Total cost of 5G rollout may swell to RM20 bil
When Ericsson was appointed as their technology partner, DNB estimates that the national 5G rollout will cost RM11 billion. During the interview, Ralph Marshall said the total cost is expected to be around RM16.5 billion.
Breaking the cost down, he said the network cost is forecasted to be RM12.5 billion which covers network equipment and network infrastructure. Another RM4 billion will be spent on corporate costs will cover start-up costs, consultation fees, and staff compensation for over 600 employees for a period of 10 years.
It was also mentioned that the total cost may swell to RM20 billion between 2025 and 2030 and this is a rough estimate to anticipate any significant increase in capacity demand in the future.
However, the DNB CEO said the single-network approach will save the industry money in capital expenditure as 5G deployment requires RM30 billion to 50 billion if network operators were to roll out on their own. He also claimed that DNB can offer 5G access to mobile network operators at one-third of the cost of current 4G services.
He also said as a wholly-owned company of the Ministry of Finance, DNB is not profit-motivated and they will focus on cost recovery.
Under the previous administration, Malaysia was supposed to deploy 5G through a privately-led consortium in Q3 2020 with an open auction model. The 5G Task Force in 2020 had estimated that the total cost of network upgrades to 5G is RM7.5 billion which include RM5.1 billion required for 10,000 sites.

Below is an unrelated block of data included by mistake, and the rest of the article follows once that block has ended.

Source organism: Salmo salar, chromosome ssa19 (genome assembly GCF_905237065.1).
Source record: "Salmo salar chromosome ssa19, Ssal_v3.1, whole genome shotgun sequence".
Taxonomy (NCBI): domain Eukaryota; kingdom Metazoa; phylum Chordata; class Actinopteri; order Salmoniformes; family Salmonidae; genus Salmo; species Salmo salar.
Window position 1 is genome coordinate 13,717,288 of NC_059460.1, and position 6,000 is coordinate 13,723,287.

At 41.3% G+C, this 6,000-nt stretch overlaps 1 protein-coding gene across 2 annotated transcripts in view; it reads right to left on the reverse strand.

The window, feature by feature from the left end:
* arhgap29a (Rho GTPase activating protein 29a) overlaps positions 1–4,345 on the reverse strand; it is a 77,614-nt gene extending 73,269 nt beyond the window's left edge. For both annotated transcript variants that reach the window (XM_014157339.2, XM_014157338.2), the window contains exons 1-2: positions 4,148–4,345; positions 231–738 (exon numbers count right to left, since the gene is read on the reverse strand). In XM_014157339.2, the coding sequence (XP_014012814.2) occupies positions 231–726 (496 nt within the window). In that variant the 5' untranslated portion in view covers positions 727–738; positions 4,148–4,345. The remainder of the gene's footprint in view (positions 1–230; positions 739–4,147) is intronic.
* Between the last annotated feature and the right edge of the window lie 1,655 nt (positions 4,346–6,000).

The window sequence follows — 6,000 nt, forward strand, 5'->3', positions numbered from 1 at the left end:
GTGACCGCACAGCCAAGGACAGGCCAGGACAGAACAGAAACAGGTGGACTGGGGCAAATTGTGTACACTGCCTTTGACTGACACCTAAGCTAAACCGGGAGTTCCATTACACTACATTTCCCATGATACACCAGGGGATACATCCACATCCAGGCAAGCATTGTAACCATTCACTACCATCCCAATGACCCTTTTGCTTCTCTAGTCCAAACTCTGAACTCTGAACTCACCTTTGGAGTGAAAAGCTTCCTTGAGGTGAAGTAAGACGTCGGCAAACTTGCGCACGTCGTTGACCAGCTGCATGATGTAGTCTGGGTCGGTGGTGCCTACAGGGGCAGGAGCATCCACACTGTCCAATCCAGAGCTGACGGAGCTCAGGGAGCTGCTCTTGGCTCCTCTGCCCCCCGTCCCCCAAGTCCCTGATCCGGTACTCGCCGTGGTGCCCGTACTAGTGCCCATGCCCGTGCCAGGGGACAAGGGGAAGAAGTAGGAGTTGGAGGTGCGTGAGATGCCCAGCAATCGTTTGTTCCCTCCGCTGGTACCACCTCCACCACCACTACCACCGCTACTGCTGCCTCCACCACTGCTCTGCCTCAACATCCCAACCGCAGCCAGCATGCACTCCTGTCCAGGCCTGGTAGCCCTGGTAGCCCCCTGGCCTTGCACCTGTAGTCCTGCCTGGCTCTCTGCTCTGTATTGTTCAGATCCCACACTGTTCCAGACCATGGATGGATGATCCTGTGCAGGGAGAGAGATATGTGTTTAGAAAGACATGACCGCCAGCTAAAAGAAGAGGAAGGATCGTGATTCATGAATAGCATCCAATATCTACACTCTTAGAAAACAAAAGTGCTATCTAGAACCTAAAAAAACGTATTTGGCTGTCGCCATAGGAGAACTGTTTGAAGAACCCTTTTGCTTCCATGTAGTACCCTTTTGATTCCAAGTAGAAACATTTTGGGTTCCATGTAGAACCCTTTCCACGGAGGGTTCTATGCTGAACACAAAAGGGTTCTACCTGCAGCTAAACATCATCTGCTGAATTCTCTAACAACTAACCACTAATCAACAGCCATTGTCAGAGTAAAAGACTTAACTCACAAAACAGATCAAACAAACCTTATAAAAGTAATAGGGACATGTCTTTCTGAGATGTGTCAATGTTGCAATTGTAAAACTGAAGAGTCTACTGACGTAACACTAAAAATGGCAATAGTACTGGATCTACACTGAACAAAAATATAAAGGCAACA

Concerns remain about single wholesale network approach
While Malaysians are still waiting to get commercial 5G services, there are still concerns about Malaysia’s approach of deploying 5G through a single network and a single vendor. GSMA has highlighted that SWN are risky and several countries have abandoned such projects. It added that SWN can be successful if adopted in the right situation such as areas where competitive networks are not commercially viable such as rural areas.
The GSMA reported said Malaysian telcos in the past few years have been focusing on deploying 5G by conducting trials, selecting vendors and raising CAPEX to support future deployment. However, the formation of DNB has disrupted their 5G deployment and commercial strategies especially plans for telcos to share infrastructure to speed up deployment. There are also concerns that the SWN approach would dull incentives for telcos to invest in new technologies since they are now limited to just 4G.
Recently, Pejuang Youth has also raised concerns that DNB could pose a risk to local industries and consumers as a single 5G network could lead to a single point of failure if the networks are not built and managed properly. The Youth Chief said Malaysia could lose a potential profit of RM5 billion by awarding spectrum without commercial terms. He shared that the sale of 5G spectrum to private telcos have benefited the Thai government RM12 billion and Bangladesh at RM3.5 billion.